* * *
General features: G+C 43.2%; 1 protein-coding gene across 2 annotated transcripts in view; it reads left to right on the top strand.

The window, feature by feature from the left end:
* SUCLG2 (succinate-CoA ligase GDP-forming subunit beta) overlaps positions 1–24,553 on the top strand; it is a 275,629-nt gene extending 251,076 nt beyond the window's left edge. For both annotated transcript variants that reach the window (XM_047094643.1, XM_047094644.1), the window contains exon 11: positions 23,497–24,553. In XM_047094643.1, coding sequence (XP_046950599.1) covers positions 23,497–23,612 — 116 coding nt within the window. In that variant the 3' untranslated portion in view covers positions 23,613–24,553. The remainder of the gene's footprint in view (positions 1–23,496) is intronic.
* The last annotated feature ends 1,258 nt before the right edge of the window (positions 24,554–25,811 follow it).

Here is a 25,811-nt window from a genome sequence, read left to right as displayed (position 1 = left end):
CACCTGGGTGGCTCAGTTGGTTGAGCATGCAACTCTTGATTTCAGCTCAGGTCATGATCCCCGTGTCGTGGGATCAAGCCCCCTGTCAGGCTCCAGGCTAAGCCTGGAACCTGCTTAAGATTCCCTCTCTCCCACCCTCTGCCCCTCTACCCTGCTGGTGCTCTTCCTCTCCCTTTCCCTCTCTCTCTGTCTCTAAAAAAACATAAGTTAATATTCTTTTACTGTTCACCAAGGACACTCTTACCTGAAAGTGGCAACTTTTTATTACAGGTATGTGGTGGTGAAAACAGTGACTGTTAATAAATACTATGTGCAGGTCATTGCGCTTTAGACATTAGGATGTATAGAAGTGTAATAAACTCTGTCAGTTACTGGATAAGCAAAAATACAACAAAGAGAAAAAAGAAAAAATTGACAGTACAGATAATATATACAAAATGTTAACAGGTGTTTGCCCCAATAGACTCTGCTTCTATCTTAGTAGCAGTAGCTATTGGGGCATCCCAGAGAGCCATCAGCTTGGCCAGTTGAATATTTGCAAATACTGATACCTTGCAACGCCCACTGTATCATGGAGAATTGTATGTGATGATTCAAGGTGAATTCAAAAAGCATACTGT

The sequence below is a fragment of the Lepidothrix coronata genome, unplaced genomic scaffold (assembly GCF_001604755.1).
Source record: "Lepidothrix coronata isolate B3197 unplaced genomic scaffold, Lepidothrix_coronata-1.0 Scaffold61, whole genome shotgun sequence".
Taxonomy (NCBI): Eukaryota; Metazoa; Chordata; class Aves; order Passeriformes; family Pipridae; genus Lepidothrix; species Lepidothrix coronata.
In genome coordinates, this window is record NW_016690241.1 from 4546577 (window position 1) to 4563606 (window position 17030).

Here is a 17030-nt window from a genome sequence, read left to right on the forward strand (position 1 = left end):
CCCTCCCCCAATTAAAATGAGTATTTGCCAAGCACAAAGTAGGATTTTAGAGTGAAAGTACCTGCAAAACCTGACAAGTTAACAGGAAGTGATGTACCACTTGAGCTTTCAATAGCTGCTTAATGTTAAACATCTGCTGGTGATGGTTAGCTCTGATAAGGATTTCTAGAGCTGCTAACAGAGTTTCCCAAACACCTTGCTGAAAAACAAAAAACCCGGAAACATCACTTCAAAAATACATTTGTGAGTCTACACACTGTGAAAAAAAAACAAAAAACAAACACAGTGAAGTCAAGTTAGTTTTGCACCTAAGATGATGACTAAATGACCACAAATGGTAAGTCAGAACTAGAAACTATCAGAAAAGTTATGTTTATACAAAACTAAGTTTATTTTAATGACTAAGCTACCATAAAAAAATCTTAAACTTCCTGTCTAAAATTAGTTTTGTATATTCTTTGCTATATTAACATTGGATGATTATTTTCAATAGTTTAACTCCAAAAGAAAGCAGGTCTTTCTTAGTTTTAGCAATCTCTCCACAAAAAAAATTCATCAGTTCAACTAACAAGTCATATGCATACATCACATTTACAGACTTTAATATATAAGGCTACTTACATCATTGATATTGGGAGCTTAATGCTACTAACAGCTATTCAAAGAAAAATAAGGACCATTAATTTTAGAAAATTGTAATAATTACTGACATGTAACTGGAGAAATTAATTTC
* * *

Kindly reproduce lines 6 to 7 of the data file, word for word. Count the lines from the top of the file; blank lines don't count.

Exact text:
CACCTGGGTGGCTCAGTTGGTTGAGCATGCAACTCTTGATTTCAGCTCAGGTCATGATCCCCGTGTCGTGGGATCAAGCCCCCTGTCAGGCTCCAGGCTAAGCCTGGAACCTGCTTAAGATTCCCTCTCTCCCACCCTCTGCCCCTCTACCCTGCTGGTGCTCTTCCTCTCCCTTTCCCTCTCTCTCTGTCTCTAAAAAAACATAAGTTAATATTCTTTTACTGTTCACCAAGGACACTCTTACCTGAAAGTGGCAACTTTTTATTACAGGTATGTGGTGGTGAAAACAGTGACTGTTAATAAATACTATGTGCAGGTCATTGCGCTTTAGACATTAGGATGTATAGAAGTGTAATAAACTCTGTCAGTTACTGGATAAGCAAAAATACAACAAAGAGAAAAAAGAAAAAATTGACAGTACAGATAATATATACAAAATGTTAACAGGTGTTTGCCCCAATAGACTCTGCTTCTATCTTAGTAGCAGTAGCTATTGGGGCATCCCAGAGAGCCATCAGCTTGGCCAGTTGAATATTTGCAAATACTGATACCTTGCAACGCCCACTGTATCATGGAGAATTGTATGTGATGATTCAAGGTGAATTCAAAAAGCATACTGT

The sequence below is a fragment of the Lepidothrix coronata genome, unplaced genomic scaffold (assembly GCF_001604755.1).